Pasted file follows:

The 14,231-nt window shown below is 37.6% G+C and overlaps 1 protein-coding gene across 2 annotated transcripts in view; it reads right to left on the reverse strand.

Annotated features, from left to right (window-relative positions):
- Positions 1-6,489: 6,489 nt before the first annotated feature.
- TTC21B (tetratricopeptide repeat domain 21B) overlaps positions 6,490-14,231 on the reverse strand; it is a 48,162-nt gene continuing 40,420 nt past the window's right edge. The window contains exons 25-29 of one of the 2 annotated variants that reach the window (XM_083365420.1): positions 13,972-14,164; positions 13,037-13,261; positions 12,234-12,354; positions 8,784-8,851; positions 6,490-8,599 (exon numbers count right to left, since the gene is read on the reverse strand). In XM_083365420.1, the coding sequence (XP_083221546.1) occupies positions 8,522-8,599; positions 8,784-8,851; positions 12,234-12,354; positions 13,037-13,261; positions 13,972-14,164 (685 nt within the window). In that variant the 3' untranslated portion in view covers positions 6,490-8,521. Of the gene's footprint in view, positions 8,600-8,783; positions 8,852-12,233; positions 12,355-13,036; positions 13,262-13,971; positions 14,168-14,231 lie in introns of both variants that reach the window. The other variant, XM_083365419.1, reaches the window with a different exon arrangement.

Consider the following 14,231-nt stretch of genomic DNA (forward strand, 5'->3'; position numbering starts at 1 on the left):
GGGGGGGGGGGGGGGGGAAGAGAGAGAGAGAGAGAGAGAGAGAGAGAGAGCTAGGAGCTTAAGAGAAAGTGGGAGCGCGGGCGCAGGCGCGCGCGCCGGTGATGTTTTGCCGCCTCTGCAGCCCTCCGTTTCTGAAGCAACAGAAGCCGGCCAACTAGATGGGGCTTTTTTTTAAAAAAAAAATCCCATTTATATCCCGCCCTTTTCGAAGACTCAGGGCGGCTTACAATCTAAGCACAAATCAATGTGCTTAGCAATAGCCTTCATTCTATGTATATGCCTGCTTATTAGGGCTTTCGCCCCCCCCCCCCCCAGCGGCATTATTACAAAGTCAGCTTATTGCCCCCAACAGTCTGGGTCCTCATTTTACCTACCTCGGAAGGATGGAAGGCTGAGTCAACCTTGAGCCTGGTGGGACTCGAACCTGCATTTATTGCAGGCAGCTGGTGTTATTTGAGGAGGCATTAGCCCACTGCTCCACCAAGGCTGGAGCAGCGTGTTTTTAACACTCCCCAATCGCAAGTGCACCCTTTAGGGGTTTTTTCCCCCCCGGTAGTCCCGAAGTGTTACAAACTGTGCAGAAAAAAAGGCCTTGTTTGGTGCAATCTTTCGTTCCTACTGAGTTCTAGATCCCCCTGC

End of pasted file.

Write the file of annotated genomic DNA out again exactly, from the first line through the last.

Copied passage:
The 14,231-nt window shown below is 37.6% G+C and overlaps 1 protein-coding gene across 2 annotated transcripts in view; it reads right to left on the reverse strand.

Annotated features, from left to right (window-relative positions):
- Positions 1-6,489: 6,489 nt before the first annotated feature.
- TTC21B (tetratricopeptide repeat domain 21B) overlaps positions 6,490-14,231 on the reverse strand; it is a 48,162-nt gene continuing 40,420 nt past the window's right edge. The window contains exons 25-29 of one of the 2 annotated variants that reach the window (XM_083365420.1): positions 13,972-14,164; positions 13,037-13,261; positions 12,234-12,354; positions 8,784-8,851; positions 6,490-8,599 (exon numbers count right to left, since the gene is read on the reverse strand). In XM_083365420.1, the coding sequence (XP_083221546.1) occupies positions 8,522-8,599; positions 8,784-8,851; positions 12,234-12,354; positions 13,037-13,261; positions 13,972-14,164 (685 nt within the window). In that variant the 3' untranslated portion in view covers positions 6,490-8,521. Of the gene's footprint in view, positions 8,600-8,783; positions 8,852-12,233; positions 12,355-13,036; positions 13,262-13,971; positions 14,168-14,231 lie in introns of both variants that reach the window. The other variant, XM_083365419.1, reaches the window with a different exon arrangement.

Consider the following 14,231-nt stretch of genomic DNA (forward strand, 5'->3'; position numbering starts at 1 on the left):
GGGGGGGGGGGGGGGGGAAGAGAGAGAGAGAGAGAGAGAGAGAGAGAGAGCTAGGAGCTTAAGAGAAAGTGGGAGCGCGGGCGCAGGCGCGCGCGCCGGTGATGTTTTGCCGCCTCTGCAGCCCTCCGTTTCTGAAGCAACAGAAGCCGGCCAACTAGATGGGGCTTTTTTTTAAAAAAAAAATCCCATTTATATCCCGCCCTTTTCGAAGACTCAGGGCGGCTTACAATCTAAGCACAAATCAATGTGCTTAGCAATAGCCTTCATTCTATGTATATGCCTGCTTATTAGGGCTTTCGCCCCCCCCCCCCCCAGCGGCATTATTACAAAGTCAGCTTATTGCCCCCAACAGTCTGGGTCCTCATTTTACCTACCTCGGAAGGATGGAAGGCTGAGTCAACCTTGAGCCTGGTGGGACTCGAACCTGCATTTATTGCAGGCAGCTGGTGTTATTTGAGGAGGCATTAGCCCACTGCTCCACCAAGGCTGGAGCAGCGTGTTTTTAACACTCCCCAATCGCAAGTGCACCCTTTAGGGGTTTTTTCCCCCCCGGTAGTCCCGAAGTGTTACAAACTGTGCAGAAAAAAAGGCCTTGTTTGGTGCAATCTTTCGTTCCTACTGAGTTCTAGATCCCCCTGC